The idea that we ought to reach people is really presumed in the post. If we were not trying to reach people, why would we care whether we are cherished or reviled in the culture? As you have suggested in your comment, I would only argue that authenticity is more important than relevance. To the degree that a church is both indigenous and authentic, it will achieve relevance without conscious effort and without compromising anything important.

I agree with your language about "a group of people 'doing' the same things that they do." I believe that you have illustrated precisely what I think—that we have no problem at all connecting with American culture (of which we are, after all, a native part). Our problem, and what the Amish do quite well (in spite of their other issues), is to demonstrate that they are anything at all other than connected with American culture.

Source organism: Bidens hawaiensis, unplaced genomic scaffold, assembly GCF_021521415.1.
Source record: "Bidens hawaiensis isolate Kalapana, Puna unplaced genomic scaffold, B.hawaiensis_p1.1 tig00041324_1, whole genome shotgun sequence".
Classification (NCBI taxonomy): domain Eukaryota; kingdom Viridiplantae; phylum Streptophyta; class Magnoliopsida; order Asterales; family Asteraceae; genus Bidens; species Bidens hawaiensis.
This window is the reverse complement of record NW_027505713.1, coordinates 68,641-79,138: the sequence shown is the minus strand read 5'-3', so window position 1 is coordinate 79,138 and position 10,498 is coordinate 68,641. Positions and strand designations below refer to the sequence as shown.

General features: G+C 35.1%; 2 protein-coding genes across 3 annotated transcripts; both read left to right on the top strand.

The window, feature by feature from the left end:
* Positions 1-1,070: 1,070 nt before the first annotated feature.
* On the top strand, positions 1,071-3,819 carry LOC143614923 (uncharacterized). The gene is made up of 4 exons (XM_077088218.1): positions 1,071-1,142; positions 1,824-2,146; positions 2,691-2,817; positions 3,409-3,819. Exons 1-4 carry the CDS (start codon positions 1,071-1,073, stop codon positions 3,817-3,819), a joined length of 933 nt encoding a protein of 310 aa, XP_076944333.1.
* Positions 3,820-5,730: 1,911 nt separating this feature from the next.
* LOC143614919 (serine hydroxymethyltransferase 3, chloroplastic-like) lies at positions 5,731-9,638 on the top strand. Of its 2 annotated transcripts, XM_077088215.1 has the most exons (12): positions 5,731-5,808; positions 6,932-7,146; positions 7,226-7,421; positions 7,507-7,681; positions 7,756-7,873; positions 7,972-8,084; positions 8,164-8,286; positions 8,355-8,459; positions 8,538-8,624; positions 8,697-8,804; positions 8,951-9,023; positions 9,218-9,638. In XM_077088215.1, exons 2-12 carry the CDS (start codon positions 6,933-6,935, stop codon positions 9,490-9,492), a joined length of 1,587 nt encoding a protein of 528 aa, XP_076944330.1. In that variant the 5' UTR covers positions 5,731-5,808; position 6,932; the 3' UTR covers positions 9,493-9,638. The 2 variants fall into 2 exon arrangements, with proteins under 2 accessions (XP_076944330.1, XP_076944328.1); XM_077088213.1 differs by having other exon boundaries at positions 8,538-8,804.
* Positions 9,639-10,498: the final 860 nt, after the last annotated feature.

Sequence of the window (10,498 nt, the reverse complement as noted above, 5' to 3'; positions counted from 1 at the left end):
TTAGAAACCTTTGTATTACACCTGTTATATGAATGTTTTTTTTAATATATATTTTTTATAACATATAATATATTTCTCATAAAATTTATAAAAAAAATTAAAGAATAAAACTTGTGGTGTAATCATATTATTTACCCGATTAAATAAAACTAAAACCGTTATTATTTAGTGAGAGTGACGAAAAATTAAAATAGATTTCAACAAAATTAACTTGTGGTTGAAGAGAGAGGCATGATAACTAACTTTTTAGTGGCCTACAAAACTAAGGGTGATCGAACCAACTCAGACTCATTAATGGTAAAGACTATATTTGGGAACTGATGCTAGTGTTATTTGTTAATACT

volfan007 said...

i once asked an amish man how i could join thier group. he looked me up and down, and said, "you'd never make it." :)


so, i was rejected by the amish.

david

Debbie Kaufman said...
This comment has been removed by the author.
Bart Barber said...

Simple Student,

I considered the explanation that you have advanced; however, there are a great many less-than-evangelistic denominations (most of the mainlines would fall into this camp) that arouse nothing more than a passing yawn in media treatment.

Bart Barber said...

David,

Grow a good beard and go back. :-)

Debbie Kaufman said...

Bart: I agree with Geoff. Being more strict or legalistic is not the answer. There is nothing wrong with enjoying the things of this world that do not conflict with our Christianity nor scripture. God gave us good things to enjoy and it's not about more rules, but Christ and what he accomplished through the cross. It's about who we are in Christ and our freedom because of that, not accepting Christ and then looking to be more like the Amish. In fact what the Amish teach us is who we are not any longer. Even our good deeds are tainted with sin according to the Bible. When God sees us He sees Christ, our works are a result of that not the cause.